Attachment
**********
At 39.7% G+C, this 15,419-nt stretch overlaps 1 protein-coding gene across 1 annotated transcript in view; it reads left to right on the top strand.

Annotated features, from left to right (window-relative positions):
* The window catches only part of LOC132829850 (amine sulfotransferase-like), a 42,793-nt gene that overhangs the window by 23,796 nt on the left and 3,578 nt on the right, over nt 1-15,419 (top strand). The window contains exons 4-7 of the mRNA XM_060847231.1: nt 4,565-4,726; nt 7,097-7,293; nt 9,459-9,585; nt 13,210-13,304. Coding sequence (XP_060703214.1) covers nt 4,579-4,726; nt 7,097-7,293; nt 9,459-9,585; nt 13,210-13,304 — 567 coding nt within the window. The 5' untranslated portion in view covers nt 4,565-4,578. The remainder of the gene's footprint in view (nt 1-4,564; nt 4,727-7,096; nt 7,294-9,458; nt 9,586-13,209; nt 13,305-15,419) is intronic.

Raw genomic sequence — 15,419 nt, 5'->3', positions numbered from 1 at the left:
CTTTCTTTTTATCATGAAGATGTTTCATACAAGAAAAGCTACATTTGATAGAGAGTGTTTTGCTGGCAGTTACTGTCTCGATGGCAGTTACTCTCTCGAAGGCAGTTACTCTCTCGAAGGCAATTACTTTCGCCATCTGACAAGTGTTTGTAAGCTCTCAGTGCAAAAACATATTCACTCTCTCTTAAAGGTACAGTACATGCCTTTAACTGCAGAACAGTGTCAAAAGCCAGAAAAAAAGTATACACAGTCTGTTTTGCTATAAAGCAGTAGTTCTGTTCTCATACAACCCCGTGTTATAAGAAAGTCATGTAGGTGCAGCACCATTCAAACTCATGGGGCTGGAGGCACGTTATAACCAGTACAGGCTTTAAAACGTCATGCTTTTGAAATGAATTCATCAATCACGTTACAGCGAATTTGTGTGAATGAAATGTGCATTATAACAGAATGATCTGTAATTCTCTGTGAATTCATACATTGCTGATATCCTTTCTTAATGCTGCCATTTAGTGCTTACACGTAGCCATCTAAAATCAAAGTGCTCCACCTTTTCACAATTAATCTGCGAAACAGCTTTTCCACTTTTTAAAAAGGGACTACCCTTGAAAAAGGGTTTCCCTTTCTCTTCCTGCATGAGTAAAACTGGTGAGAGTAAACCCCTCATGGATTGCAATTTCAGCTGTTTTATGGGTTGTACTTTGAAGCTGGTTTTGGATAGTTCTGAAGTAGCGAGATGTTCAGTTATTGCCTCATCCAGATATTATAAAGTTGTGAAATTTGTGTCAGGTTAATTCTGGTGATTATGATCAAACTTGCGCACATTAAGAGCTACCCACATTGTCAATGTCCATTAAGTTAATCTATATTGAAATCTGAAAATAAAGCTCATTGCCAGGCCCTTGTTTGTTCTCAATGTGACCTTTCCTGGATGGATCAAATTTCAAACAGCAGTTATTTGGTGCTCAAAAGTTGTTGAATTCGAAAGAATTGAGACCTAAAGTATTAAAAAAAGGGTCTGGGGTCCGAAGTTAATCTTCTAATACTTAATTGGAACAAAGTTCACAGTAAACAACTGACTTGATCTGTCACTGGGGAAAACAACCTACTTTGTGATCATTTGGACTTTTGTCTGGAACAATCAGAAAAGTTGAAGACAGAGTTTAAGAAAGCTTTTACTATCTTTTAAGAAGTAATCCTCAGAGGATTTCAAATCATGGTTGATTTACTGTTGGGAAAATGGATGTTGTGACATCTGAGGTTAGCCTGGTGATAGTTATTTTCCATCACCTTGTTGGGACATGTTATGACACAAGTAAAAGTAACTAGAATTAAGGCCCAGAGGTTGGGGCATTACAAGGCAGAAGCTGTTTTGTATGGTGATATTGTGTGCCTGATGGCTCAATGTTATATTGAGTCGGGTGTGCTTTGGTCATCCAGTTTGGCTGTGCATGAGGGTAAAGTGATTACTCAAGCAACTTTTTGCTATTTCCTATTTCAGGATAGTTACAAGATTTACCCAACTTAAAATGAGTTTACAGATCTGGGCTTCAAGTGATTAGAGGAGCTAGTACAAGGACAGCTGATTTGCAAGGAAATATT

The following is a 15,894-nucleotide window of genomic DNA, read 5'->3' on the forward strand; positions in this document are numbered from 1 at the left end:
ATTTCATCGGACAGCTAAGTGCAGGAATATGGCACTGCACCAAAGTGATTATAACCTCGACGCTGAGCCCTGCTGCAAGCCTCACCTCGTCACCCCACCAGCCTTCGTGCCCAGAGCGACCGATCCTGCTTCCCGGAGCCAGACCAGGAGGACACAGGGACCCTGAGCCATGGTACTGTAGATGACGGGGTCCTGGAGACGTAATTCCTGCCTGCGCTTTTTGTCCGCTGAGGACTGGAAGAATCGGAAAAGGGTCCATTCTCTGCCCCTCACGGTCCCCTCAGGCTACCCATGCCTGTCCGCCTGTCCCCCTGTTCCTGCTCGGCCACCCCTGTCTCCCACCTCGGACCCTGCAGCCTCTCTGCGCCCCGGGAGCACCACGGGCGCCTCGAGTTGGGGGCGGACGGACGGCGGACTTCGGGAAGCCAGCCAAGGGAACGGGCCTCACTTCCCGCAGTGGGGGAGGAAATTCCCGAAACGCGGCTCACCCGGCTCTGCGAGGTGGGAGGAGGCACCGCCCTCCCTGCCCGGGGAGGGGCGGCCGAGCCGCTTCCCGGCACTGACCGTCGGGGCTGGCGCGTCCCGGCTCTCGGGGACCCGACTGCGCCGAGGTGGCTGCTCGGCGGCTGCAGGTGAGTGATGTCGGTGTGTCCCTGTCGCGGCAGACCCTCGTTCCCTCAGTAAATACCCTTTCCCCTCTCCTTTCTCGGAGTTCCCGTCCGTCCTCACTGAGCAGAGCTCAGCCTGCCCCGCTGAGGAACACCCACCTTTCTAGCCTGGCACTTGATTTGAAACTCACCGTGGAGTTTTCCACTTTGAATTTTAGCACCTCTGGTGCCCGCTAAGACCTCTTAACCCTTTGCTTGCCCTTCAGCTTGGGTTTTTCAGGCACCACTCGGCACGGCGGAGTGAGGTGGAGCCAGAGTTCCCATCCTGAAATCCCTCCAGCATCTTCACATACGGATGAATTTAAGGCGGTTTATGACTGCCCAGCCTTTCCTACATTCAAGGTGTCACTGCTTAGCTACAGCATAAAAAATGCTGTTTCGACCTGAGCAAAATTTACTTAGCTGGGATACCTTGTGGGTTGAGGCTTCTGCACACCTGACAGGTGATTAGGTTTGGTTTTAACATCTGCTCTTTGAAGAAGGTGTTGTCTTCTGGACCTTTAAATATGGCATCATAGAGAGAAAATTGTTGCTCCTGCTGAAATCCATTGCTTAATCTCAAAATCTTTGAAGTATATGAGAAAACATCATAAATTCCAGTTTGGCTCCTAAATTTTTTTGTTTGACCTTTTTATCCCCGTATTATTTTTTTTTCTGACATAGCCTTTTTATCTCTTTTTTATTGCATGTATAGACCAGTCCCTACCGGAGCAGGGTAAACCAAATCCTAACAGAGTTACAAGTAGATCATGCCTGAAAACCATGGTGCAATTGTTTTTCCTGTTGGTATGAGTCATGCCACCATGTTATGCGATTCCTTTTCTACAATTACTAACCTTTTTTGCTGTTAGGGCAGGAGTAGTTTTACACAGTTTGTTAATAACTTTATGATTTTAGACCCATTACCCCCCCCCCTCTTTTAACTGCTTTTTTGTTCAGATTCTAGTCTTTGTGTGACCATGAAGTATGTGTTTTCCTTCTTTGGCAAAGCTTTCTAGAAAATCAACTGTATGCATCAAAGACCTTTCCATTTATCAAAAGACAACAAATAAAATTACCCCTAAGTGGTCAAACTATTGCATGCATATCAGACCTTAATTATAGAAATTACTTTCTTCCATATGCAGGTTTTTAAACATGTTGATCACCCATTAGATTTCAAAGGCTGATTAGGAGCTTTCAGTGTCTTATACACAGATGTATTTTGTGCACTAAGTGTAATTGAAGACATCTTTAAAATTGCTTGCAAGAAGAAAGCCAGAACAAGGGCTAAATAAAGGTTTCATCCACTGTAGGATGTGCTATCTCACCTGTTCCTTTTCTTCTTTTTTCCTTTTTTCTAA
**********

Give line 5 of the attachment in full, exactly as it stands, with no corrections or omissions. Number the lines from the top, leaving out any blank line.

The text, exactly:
CTTTCTTTTTATCATGAAGATGTTTCATACAAGAAAAGCTACATTTGATAGAGAGTGTTTTGCTGGCAGTTACTGTCTCGATGGCAGTTACTCTCTCGAAGGCAGTTACTCTCTCGAAGGCAATTACTTTCGCCATCTGACAAGTGTTTGTAAGCTCTCAGTGCAAAAACATATTCACTCTCTCTTAAAGGTACAGTACATGCCTTTAACTGCAGAACAGTGTCAAAAGCCAGAAAAAAAGTATACACAGTCTGTTTTGCTATAAAGCAGTAGTTCTGTTCTCATACAACCCCGTGTTATAAGAAAGTCATGTAGGTGCAGCACCATTCAAACTCATGGGGCTGGAGGCACGTTATAACCAGTACAGGCTTTAAAACGTCATGCTTTTGAAATGAATTCATCAATCACGTTACAGCGAATTTGTGTGAATGAAATGTGCATTATAACAGAATGATCTGTAATTCTCTGTGAATTCATACATTGCTGATATCCTTTCTTAATGCTGCCATTTAGTGCTTACACGTAGCCATCTAAAATCAAAGTGCTCCACCTTTTCACAATTAATCTGCGAAACAGCTTTTCCACTTTTTAAAAAGGGACTACCCTTGAAAAAGGGTTTCCCTTTCTCTTCCTGCATGAGTAAAACTGGTGAGAGTAAACCCCTCATGGATTGCAATTTCAGCTGTTTTATGGGTTGTACTTTGAAGCTGGTTTTGGATAGTTCTGAAGTAGCGAGATGTTCAGTTATTGCCTCATCCAGATATTATAAAGTTGTGAAATTTGTGTCAGGTTAATTCTGGTGATTATGATCAAACTTGCGCACATTAAGAGCTACCCACATTGTCAATGTCCATTAAGTTAATCTATATTGAAATCTGAAAATAAAGCTCATTGCCAGGCCCTTGTTTGTTCTCAATGTGACCTTTCCTGGATGGATCAAATTTCAAACAGCAGTTATTTGGTGCTCAAAAGTTGTTGAATTCGAAAGAATTGAGACCTAAAGTATTAAAAAAAGGGTCTGGGGTCCGAAGTTAATCTTCTAATACTTAATTGGAACAAAGTTCACAGTAAACAACTGACTTGATCTGTCACTGGGGAAAACAACCTACTTTGTGATCATTTGGACTTTTGTCTGGAACAATCAGAAAAGTTGAAGACAGAGTTTAAGAAAGCTTTTACTATCTTTTAAGAAGTAATCCTCAGAGGATTTCAAATCATGGTTGATTTACTGTTGGGAAAATGGATGTTGTGACATCTGAGGTTAGCCTGGTGATAGTTATTTTCCATCACCTTGTTGGGACATGTTATGACACAAGTAAAAGTAACTAGAATTAAGGCCCAGAGGTTGGGGCATTACAAGGCAGAAGCTGTTTTGTATGGTGATATTGTGTGCCTGATGGCTCAATGTTATATTGAGTCGGGTGTGCTTTGGTCATCCAGTTTGGCTGTGCATGAGGGTAAAGTGATTACTCAAGCAACTTTTTGCTATTTCCTATTTCAGGATAGTTACAAGATTTACCCAACTTAAAATGAGTTTACAGATCTGGGCTTCAAGTGATTAGAGGAGCTAGTACAAGGACAGCTGATTTGCAAGGAAATATT